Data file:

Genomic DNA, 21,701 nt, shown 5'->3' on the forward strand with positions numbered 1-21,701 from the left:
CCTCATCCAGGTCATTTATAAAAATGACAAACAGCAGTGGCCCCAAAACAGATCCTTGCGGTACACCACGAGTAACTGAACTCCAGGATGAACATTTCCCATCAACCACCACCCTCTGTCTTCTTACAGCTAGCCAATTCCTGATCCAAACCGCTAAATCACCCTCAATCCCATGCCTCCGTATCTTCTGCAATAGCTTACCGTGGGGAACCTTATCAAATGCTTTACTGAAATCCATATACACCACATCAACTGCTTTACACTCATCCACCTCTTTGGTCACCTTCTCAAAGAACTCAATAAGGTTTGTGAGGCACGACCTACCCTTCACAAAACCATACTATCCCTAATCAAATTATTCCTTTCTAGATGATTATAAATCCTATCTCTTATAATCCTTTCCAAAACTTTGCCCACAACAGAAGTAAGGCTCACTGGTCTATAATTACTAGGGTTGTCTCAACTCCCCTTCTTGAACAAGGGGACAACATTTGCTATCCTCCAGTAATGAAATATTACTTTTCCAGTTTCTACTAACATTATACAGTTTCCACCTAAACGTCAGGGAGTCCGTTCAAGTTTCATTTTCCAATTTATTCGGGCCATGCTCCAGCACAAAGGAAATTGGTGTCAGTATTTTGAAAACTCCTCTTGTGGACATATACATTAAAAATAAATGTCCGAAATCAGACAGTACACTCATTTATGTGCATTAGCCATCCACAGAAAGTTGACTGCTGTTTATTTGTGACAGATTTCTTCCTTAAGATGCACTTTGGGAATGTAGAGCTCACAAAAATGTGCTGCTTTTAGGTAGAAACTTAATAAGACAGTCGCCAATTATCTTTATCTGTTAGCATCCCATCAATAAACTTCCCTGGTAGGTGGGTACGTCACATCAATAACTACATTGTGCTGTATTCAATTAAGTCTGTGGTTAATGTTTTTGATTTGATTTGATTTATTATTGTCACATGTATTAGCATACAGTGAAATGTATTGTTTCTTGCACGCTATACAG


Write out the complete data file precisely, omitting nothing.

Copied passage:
Genomic DNA, 21,701 nt, shown 5'->3' on the forward strand with positions numbered 1-21,701 from the left:
CCTCATCCAGGTCATTTATAAAAATGACAAACAGCAGTGGCCCCAAAACAGATCCTTGCGGTACACCACGAGTAACTGAACTCCAGGATGAACATTTCCCATCAACCACCACCCTCTGTCTTCTTACAGCTAGCCAATTCCTGATCCAAACCGCTAAATCACCCTCAATCCCATGCCTCCGTATCTTCTGCAATAGCTTACCGTGGGGAACCTTATCAAATGCTTTACTGAAATCCATATACACCACATCAACTGCTTTACACTCATCCACCTCTTTGGTCACCTTCTCAAAGAACTCAATAAGGTTTGTGAGGCACGACCTACCCTTCACAAAACCATACTATCCCTAATCAAATTATTCCTTTCTAGATGATTATAAATCCTATCTCTTATAATCCTTTCCAAAACTTTGCCCACAACAGAAGTAAGGCTCACTGGTCTATAATTACTAGGGTTGTCTCAACTCCCCTTCTTGAACAAGGGGACAACATTTGCTATCCTCCAGTAATGAAATATTACTTTTCCAGTTTCTACTAACATTATACAGTTTCCACCTAAACGTCAGGGAGTCCGTTCAAGTTTCATTTTCCAATTTATTCGGGCCATGCTCCAGCACAAAGGAAATTGGTGTCAGTATTTTGAAAACTCCTCTTGTGGACATATACATTAAAAATAAATGTCCGAAATCAGACAGTACACTCATTTATGTGCATTAGCCATCCACAGAAAGTTGACTGCTGTTTATTTGTGACAGATTTCTTCCTTAAGATGCACTTTGGGAATGTAGAGCTCACAAAAATGTGCTGCTTTTAGGTAGAAACTTAATAAGACAGTCGCCAATTATCTTTATCTGTTAGCATCCCATCAATAAACTTCCCTGGTAGGTGGGTACGTCACATCAATAACTACATTGTGCTGTATTCAATTAAGTCTGTGGTTAATGTTTTTGATTTGATTTGATTTATTATTGTCACATGTATTAGCATACAGTGAAATGTATTGTTTCTTGCACGCTATACAG